Teenage lust fulfilled

pug106_2_1_3_491dd3595f025-lightboxAfter a short spate of Volkswagens, the last one being a Corrado G60, I decided that I wanted to own a car that could be used day-to-day but on a weekend, could become a track/competition car. My list of potential cars ran to a Renault 5 Turbo, a VW Polo G40 or the diminutive Peugeot.

The first two cars were ruled out, as the fact that they both had forced induction would have put me in fairly competitive classes in hillclimbing, which was one of the desired uses for the car. The search for a suitable example then began, mainly using autotrader.co.uk and, more importantly, 106rallye.co.uk. This was a website that I had looked over a couple of times before, when I’d owned my XSi. There were always plenty of cars for sale on there and the vast majority of them had been owned by Rallye enthusiasts so it seemed like a good place to start.

After a couple of weeks of looking, only to find that most of the Rallyes for sale were a million miles from where I was, I saw that someone had advertised their car and that they were only 25 miles away. After exchanging a couple of emails, I met the owner on the way back from selling my Corrado. He was a great bloke who told me the ins and outs of the car and was refreshingly open and honest. He was the second owner and had bought the car when it was just two years old. He had then been stationed in Germany with the Fusiliers so he took the car with him. After 9 years of ownership he was changing careers so the car had to go to make way for a van! After seeing the car, I could barely contain my excitement as it was exactly what I was looking for.

The owner suggested bringing it down to the garage that I work at the next day so that I could get it in the air. All went well with that and by lunchtime the deal was done and I was the beaming owner of a slightly faded, but original Cherry Red Rallye. The car came with a file full of bills and brochures, a MOMO steering wheel and a Cotton Green induction kit. The previous owner had also made a couple of choice modifications to the car which were a Supersprint 4-2-1 manifold, Eibach springs and dampers and braided brake hoses all round.

The first job to be undertaken was the timing belt as this was due to be changed and I didn’t fancy exploiting the brochures claims of 100bhp at 7,200rpm on an old cambelt. At the same time I replaced the cam tensioner, alternator belt, water pump and the rocker cover gasket to set my mind at ease.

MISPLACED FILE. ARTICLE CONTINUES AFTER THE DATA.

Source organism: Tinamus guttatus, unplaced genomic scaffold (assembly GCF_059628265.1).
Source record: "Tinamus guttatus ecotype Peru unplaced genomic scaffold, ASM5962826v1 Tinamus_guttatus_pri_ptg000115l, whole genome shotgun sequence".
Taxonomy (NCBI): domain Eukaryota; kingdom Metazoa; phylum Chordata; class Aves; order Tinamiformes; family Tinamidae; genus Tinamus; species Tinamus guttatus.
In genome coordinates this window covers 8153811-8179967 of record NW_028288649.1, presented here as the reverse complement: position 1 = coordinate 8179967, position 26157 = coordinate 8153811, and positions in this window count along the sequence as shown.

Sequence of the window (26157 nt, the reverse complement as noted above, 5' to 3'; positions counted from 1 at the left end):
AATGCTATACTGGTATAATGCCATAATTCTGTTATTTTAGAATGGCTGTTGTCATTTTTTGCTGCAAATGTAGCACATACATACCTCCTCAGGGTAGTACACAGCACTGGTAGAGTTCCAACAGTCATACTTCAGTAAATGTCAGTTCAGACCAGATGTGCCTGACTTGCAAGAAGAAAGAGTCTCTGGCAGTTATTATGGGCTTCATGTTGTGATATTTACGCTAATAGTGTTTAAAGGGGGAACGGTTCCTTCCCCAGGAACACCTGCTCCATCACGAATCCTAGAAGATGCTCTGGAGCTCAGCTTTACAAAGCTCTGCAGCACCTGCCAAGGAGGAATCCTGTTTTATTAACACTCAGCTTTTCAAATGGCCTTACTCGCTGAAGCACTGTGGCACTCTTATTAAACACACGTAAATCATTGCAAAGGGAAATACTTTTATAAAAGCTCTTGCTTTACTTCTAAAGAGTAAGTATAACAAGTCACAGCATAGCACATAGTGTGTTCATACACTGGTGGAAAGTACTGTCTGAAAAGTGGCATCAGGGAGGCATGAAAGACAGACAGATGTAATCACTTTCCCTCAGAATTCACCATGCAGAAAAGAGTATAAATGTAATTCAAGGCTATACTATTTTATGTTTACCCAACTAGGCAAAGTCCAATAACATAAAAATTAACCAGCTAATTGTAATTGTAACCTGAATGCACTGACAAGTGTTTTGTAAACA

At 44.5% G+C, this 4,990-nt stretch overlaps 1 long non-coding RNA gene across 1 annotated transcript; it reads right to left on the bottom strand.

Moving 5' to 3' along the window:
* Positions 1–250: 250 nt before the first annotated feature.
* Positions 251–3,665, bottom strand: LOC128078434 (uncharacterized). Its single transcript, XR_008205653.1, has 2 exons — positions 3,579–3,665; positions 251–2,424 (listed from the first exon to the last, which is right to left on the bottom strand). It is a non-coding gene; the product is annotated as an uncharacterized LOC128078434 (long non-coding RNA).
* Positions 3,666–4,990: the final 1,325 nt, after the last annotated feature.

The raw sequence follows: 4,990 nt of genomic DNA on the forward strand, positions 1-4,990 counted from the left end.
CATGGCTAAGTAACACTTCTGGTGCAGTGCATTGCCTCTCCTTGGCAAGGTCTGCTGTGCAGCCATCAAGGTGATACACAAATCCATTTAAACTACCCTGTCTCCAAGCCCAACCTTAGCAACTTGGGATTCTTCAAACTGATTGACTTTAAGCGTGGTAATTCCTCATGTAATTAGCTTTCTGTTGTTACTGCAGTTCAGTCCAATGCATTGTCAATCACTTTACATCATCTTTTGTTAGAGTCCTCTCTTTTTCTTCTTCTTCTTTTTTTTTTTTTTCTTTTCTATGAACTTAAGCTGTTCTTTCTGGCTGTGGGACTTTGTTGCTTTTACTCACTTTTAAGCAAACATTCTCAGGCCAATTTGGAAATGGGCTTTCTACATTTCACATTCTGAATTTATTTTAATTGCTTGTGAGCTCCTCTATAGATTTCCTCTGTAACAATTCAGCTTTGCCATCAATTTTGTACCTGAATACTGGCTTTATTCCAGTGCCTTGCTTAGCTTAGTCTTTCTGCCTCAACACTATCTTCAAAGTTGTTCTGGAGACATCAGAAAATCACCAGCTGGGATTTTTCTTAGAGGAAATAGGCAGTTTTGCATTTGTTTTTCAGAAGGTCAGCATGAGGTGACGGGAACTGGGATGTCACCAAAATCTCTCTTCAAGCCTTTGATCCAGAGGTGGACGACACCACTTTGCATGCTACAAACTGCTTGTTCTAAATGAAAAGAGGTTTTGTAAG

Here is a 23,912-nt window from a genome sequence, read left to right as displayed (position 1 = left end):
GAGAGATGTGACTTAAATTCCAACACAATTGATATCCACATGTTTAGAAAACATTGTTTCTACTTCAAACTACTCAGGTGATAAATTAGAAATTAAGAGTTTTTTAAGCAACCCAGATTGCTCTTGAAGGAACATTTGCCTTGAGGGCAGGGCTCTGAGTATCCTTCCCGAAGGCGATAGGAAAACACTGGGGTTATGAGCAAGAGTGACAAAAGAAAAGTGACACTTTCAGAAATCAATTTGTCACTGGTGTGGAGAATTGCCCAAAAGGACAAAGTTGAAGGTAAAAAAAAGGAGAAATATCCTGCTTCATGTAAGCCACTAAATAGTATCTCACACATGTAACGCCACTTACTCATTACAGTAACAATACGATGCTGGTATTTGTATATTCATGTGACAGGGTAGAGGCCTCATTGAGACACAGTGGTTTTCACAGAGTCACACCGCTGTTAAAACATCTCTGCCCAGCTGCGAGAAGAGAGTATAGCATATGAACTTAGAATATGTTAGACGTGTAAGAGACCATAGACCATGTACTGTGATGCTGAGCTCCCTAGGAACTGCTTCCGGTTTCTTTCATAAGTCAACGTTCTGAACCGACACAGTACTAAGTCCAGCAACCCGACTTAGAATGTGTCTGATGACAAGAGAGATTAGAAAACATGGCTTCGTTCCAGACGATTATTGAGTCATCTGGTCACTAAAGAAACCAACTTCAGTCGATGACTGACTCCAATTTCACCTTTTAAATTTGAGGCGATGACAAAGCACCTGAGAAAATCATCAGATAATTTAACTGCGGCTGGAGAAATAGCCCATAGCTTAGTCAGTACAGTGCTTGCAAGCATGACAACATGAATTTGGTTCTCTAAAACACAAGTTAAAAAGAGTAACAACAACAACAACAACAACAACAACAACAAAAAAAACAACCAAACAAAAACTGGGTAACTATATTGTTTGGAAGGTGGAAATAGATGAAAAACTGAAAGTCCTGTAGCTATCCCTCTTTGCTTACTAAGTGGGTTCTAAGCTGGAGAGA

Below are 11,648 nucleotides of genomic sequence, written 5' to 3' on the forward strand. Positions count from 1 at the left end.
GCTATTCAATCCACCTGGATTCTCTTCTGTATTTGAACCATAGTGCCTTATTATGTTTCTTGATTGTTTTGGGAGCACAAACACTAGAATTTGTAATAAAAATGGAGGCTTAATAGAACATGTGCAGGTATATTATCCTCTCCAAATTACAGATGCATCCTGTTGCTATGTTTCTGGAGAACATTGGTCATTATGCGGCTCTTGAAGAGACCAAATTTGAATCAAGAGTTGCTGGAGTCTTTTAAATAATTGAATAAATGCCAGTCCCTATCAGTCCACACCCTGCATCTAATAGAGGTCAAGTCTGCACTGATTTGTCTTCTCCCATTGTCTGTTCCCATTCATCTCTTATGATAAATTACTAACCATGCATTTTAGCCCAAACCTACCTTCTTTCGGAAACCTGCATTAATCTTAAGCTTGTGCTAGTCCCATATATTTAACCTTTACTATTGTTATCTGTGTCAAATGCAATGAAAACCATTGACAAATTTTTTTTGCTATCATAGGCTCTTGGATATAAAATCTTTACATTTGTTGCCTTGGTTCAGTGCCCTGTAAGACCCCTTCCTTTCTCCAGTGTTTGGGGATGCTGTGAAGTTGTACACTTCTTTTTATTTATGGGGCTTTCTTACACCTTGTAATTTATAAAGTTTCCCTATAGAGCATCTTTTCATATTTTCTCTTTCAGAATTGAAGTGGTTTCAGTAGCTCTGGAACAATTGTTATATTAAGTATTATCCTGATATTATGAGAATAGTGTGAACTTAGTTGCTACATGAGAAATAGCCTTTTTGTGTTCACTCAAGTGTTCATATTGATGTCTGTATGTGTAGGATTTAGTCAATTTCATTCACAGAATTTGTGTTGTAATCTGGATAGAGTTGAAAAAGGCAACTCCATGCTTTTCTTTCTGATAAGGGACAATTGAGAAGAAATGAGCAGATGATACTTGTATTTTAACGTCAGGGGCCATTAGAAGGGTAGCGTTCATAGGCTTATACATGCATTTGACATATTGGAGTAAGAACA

The first plus point to owning the Peugeot came when I ended up paying just over £45 for all the parts needed. Working at a garage was a plus point when it came to fitting the parts which is great as I’m not the most mechanically minded person in the world. The other benefit to working at a garage is that I’m insured on their fleet policy although being a 1300cc I doubt insuring it would break the bank.

Once I got the car sorted, I joined the 106 Rallye Register and, via the Internet forum, met up with a few local lads in Newcastle with a mixture of Series 1’s and Series 2’s. A couple of weeks later, a group drive was organised that took us over from Consett to Hartside Pass via Alston and then down the A66 to Barnard Castle and finally ending up at a pub near Spennymoor for a good feed and a chance to chew the fat over the days mishaps and adventure. The car was running great and it was a chance to be able to give it some stick and use all of its revs. What was really evident was the fact that the car thrived on being revved and that it actually seems to prefer it to running around on light throttle inputs. Conditions were perfect on the day and the sight and feeling of being part of a Rallye convoy was exhilarating and plans are afoot for the next Hartside Thrash come the spring!

In the mean time I have a few plans for the car over the winter. First on the list is a clutch change as it is beginning to show unwillingness to change gears. The car will also be receiving a bucket seat and harnesses in readiness for its first season at Harewood Hillclimb and the occasional trackday at Croft. Most of all I’m looking forward to using the winter to iron out any creases with the car and to learn about its little quirks. Hopefully this year will be all about having fun and making the car my own and judging by the last month and a half, I’m going to enjoy every facet of the French flyer!

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Richard Abrams